Vargas’s book The Little Old Lady Killer: The Sensationalized Crimes of Mexico’s First Female Serial Killer (2019) tells the story of Juana Barraza, who captured Mexico’s imagination after her arrest in 2006. She murdered at least forty abuelitas (grannies), entering their homes by posing as a social worker. The police had been looking for a male suspect and snatched up Barraza by a fluke. A neighbor of her last victim saw her fleeing, and a couple of low-ranking cops chased her down. But she was not immediately investigated. Even though witnesses had reported seeing a woman with short, coppery blonde hair leaving the crime scenes, the authorities concocted the fantasy of a cross-dressing murderer and continued to search for a man.
Vargas argues that gender essentialism not only allowed Barraza’s spree to continue longer than it otherwise might have, it also led to an exceptionally harsh sentence: 759 years in prison. While white male serial killers are often described as unusually intelligent, Barraza was just characterized as manly. She was demonized, as artist Paloma Contreras put it in a recent presentation of the book, “not necessarily for the crimes committed, but for trespassing on the realm of male aggression.”
This tension was rekindled in the aftermath of the August 16 protest. People, not only men, spread the hatred thickly on social media. The protesters were denounced on TV and in newspapers. Concern rarely expressed for the victims of feminicidios spilled forth for broken windows and defaced monuments.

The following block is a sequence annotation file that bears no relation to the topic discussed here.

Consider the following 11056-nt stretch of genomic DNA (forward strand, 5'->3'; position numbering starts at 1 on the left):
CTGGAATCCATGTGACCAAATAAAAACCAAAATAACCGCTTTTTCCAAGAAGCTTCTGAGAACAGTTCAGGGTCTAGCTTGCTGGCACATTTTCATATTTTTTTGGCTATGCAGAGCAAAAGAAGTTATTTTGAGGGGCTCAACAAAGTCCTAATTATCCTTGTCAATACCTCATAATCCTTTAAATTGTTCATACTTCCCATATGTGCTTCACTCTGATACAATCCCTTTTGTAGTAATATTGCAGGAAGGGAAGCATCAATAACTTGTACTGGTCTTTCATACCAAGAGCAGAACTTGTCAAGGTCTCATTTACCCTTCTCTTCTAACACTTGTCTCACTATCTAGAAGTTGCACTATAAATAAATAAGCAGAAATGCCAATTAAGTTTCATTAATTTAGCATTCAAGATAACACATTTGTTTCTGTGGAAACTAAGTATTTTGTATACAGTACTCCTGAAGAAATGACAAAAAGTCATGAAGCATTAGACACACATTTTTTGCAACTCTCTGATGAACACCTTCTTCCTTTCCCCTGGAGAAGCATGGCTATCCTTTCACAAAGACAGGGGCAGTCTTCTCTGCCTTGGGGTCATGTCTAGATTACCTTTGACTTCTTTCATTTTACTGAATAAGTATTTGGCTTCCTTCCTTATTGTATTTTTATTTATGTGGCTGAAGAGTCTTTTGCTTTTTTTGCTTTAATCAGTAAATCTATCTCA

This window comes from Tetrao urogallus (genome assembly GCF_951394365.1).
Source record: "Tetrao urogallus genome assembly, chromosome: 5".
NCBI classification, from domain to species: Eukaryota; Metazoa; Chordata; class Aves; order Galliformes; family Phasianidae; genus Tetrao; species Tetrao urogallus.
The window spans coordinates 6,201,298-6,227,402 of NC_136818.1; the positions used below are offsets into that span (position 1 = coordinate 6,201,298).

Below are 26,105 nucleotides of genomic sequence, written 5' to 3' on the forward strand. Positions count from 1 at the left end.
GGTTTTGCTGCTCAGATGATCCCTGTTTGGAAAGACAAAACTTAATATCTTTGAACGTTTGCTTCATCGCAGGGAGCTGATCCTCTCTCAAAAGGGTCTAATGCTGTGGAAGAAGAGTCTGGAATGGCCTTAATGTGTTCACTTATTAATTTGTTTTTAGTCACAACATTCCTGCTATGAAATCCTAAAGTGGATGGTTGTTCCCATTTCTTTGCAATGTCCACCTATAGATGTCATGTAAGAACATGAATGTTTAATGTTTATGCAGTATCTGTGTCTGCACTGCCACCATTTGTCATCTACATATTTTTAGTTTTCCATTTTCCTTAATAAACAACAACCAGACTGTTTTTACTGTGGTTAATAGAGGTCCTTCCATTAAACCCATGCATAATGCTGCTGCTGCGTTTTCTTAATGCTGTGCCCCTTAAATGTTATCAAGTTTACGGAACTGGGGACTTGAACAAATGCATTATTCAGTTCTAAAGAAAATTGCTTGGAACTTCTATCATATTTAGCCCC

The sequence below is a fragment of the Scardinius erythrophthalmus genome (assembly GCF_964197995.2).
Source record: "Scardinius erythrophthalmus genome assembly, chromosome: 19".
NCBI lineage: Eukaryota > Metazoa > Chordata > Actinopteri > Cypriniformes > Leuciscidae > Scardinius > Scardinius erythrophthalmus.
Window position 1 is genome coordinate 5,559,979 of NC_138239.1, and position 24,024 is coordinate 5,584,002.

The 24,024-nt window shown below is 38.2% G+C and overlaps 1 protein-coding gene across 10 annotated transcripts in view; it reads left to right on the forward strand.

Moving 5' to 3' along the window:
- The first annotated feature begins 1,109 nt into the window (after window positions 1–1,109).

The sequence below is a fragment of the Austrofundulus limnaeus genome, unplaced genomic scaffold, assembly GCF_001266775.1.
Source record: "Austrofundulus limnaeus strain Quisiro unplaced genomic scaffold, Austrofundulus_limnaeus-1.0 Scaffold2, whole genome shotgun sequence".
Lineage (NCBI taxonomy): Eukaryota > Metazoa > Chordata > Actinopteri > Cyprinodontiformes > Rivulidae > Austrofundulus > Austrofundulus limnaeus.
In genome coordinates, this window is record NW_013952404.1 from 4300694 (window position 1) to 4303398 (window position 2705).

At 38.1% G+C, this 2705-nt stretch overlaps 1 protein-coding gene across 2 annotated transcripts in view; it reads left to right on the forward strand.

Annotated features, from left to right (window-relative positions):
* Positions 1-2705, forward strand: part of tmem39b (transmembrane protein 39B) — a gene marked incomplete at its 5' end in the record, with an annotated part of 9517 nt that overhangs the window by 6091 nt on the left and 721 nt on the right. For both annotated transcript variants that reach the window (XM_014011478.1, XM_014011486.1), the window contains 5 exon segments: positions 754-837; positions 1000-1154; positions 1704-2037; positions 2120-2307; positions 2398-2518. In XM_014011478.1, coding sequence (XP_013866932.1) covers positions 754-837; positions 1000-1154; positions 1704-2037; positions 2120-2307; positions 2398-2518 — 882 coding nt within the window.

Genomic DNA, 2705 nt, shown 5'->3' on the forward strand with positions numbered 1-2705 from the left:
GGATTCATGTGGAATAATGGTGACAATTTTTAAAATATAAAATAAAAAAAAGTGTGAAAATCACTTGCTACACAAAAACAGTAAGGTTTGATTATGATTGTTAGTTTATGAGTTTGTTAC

At the protest, I ran into Betzabeth Torres, a young artist who belongs to the collective Mamífieras, a portmanteau of mami (mommy) and fieras (wild) that also plays on the feminine form of the Spanish word for “mammals”: mamíferas. The group originally formed in and around La Esmeralda, the National School of Painting, Sculpture, and Engraving, but has grown to include women with backgrounds in psychology, biology, and other disciplines. For their latest exhibition at the project space Pandeo in August, titled (beginning with a neologism) “Mamiferalis en la tierra gris” (Mamiferals in the Gray Land), they took on the theme of the city. Torres contributed two of the show’s most striking pieces. Agradecimientos 2 (Thank You 2, 2018) is an oversize note written with black paint on white paper, bitingly but also sincerely thanking people, institutions, and objects. “Thanks to La Esmeralda for showing me the art world, for teaching me how to smear myself with shit,” she writes. “To dogs for guiding me when I’m adrift . . . sexism and feminism for fucking up my life . . . lesbians for existing.” This list of succinct personal and political statements reads like a call to arms.